Pope Francis has ruled out women’s ordination, saying that Roman Catholic Church ban on women becoming priests will never be changed.
Francis made the remark Tuesday aboard a plane on his way back to Rome from Sweden, responding to a Swedish female reporter who noted the head of Lutheran Church who welcomed him in Sweden was a woman.
"Concerning the ordination of women in the Catholic Church, St. Pope John Paul II had the last clear word on this and it stands, this stands,” he said.
Reporter: Forever, forever? Never, never?.
Pope Francis: "If we read carefully the declaration by St. John Paul II, it is going in that direction."
Following a 1994 study, Pope John Paul ruled out female ordination in his apostolic letter "Priestly Ordination," declaring "the Church has no authority whatsoever to confer priestly ordination on women and that this judgment is to be definitively held by all the Church's faithful."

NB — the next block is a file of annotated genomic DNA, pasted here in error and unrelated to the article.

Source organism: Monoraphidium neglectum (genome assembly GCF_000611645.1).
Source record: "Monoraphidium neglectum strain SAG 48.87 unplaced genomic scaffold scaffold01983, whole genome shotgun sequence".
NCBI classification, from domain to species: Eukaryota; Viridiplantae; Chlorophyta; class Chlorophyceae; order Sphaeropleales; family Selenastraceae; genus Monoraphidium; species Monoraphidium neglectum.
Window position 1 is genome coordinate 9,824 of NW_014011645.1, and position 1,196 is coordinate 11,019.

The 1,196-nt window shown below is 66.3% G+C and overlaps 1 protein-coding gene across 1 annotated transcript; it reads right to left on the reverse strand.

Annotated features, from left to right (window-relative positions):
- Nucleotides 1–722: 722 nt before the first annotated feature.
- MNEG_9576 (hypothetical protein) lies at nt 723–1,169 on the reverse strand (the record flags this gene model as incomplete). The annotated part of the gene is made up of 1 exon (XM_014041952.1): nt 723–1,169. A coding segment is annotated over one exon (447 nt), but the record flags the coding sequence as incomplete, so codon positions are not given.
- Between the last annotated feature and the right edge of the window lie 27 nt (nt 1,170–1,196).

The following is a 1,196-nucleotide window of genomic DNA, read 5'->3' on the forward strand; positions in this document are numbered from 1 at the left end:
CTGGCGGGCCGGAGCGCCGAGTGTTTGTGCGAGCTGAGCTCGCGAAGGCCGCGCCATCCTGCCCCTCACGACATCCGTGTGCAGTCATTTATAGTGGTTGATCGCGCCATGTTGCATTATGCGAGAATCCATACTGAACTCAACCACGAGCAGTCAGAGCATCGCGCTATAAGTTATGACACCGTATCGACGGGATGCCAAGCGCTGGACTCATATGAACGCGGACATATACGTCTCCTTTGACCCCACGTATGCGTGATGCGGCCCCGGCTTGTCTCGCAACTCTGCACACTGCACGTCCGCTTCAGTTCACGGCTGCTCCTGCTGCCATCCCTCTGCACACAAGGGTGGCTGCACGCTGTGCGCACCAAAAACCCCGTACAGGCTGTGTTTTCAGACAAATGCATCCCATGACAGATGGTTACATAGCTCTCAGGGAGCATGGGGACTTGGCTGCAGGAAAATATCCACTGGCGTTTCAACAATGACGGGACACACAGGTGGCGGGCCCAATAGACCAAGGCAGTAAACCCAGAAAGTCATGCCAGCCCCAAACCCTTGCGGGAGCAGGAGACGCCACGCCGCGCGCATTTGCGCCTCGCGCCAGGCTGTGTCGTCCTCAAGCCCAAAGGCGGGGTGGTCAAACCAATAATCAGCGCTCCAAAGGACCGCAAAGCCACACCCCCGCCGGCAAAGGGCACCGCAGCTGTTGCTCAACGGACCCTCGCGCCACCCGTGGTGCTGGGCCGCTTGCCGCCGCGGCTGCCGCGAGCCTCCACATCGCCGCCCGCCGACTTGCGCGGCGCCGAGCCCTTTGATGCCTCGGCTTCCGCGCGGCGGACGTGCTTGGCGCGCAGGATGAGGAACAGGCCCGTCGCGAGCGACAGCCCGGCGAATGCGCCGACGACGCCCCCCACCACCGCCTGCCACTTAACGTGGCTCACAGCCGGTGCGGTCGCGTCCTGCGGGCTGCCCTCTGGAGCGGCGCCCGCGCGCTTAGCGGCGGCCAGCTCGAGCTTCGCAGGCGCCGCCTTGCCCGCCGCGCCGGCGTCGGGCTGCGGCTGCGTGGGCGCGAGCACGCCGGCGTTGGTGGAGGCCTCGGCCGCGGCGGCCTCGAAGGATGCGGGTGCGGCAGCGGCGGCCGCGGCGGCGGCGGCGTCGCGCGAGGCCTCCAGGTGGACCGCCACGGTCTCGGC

In August, Pope Francis created a special commission to examine the role of women deacons in the Catholic Church, although he did not suggest the church would permit women to become priests.
The pope appointed Archbishop Luis Francisco Ladaria Ferrer, the secretary of the Congregation for the Doctrine of the Faith as president of the 13-member commission. In addition to Ladaria, six women and six men from academic institutions around the world serve on the commission.
The Vatican did not set a date for the commission to begin work or a deadline for it to reach conclusions.
Francis accepted a proposal to create the official study commission during a closed-door meeting with some 900 superiors of women's religious orders, gathered in Rome for their triennial assembly in May.